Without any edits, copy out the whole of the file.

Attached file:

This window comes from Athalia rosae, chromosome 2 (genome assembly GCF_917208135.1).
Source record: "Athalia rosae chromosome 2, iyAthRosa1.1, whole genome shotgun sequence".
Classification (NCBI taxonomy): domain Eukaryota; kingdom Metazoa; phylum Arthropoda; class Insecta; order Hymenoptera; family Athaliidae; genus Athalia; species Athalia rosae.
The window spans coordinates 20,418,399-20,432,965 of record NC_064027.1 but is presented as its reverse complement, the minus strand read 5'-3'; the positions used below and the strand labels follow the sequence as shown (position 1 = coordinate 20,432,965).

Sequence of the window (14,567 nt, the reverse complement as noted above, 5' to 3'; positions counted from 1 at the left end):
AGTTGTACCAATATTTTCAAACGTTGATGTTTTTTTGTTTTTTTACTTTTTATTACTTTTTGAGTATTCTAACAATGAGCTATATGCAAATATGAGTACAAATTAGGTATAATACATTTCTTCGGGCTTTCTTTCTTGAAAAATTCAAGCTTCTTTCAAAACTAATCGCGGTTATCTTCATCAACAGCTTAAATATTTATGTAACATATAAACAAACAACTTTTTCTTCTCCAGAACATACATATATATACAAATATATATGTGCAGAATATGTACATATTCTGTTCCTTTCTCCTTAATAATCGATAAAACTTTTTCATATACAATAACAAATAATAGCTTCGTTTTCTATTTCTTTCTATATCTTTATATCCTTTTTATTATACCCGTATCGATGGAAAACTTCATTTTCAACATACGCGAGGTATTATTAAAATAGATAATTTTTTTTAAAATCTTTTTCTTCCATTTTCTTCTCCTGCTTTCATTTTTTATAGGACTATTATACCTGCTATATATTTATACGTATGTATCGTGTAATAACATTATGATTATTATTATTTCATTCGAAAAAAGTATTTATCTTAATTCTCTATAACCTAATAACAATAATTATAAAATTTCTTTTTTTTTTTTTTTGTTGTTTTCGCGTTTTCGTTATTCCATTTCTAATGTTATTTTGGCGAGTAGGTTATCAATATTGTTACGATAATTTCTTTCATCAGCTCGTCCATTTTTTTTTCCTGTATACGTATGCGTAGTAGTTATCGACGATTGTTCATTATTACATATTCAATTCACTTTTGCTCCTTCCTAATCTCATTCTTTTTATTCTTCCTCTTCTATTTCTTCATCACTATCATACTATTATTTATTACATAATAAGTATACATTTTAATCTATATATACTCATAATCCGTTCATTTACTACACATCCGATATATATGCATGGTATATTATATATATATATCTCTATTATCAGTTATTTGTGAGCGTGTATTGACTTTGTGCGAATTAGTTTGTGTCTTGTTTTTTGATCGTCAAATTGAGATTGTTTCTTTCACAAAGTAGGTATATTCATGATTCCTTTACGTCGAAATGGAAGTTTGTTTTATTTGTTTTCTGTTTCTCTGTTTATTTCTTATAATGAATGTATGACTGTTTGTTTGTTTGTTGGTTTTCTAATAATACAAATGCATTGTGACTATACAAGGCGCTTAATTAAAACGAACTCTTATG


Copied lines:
This window comes from Athalia rosae, chromosome 2 (genome assembly GCF_917208135.1).
Source record: "Athalia rosae chromosome 2, iyAthRosa1.1, whole genome shotgun sequence".
Classification (NCBI taxonomy): domain Eukaryota; kingdom Metazoa; phylum Arthropoda; class Insecta; order Hymenoptera; family Athaliidae; genus Athalia; species Athalia rosae.
The window spans coordinates 20,418,399-20,432,965 of record NC_064027.1 but is presented as its reverse complement, the minus strand read 5'-3'; the positions used below and the strand labels follow the sequence as shown (position 1 = coordinate 20,432,965).

Sequence of the window (14,567 nt, the reverse complement as noted above, 5' to 3'; positions counted from 1 at the left end):
AGTTGTACCAATATTTTCAAACGTTGATGTTTTTTTGTTTTTTTACTTTTTATTACTTTTTGAGTATTCTAACAATGAGCTATATGCAAATATGAGTACAAATTAGGTATAATACATTTCTTCGGGCTTTCTTTCTTGAAAAATTCAAGCTTCTTTCAAAACTAATCGCGGTTATCTTCATCAACAGCTTAAATATTTATGTAACATATAAACAAACAACTTTTTCTTCTCCAGAACATACATATATATACAAATATATATGTGCAGAATATGTACATATTCTGTTCCTTTCTCCTTAATAATCGATAAAACTTTTTCATATACAATAACAAATAATAGCTTCGTTTTCTATTTCTTTCTATATCTTTATATCCTTTTTATTATACCCGTATCGATGGAAAACTTCATTTTCAACATACGCGAGGTATTATTAAAATAGATAATTTTTTTTAAAATCTTTTTCTTCCATTTTCTTCTCCTGCTTTCATTTTTTATAGGACTATTATACCTGCTATATATTTATACGTATGTATCGTGTAATAACATTATGATTATTATTATTTCATTCGAAAAAAGTATTTATCTTAATTCTCTATAACCTAATAACAATAATTATAAAATTTCTTTTTTTTTTTTTTTGTTGTTTTCGCGTTTTCGTTATTCCATTTCTAATGTTATTTTGGCGAGTAGGTTATCAATATTGTTACGATAATTTCTTTCATCAGCTCGTCCATTTTTTTTTCCTGTATACGTATGCGTAGTAGTTATCGACGATTGTTCATTATTACATATTCAATTCACTTTTGCTCCTTCCTAATCTCATTCTTTTTATTCTTCCTCTTCTATTTCTTCATCACTATCATACTATTATTTATTACATAATAAGTATACATTTTAATCTATATATACTCATAATCCGTTCATTTACTACACATCCGATATATATGCATGGTATATTATATATATATATCTCTATTATCAGTTATTTGTGAGCGTGTATTGACTTTGTGCGAATTAGTTTGTGTCTTGTTTTTTGATCGTCAAATTGAGATTGTTTCTTTCACAAAGTAGGTATATTCATGATTCCTTTACGTCGAAATGGAAGTTTGTTTTATTTGTTTTCTGTTTCTCTGTTTATTTCTTATAATGAATGTATGACTGTTTGTTTGTTTGTTGGTTTTCTAATAATACAAATGCATTGTGACTATACAAGGCGCTTAATTAAAACGAACTCTTATG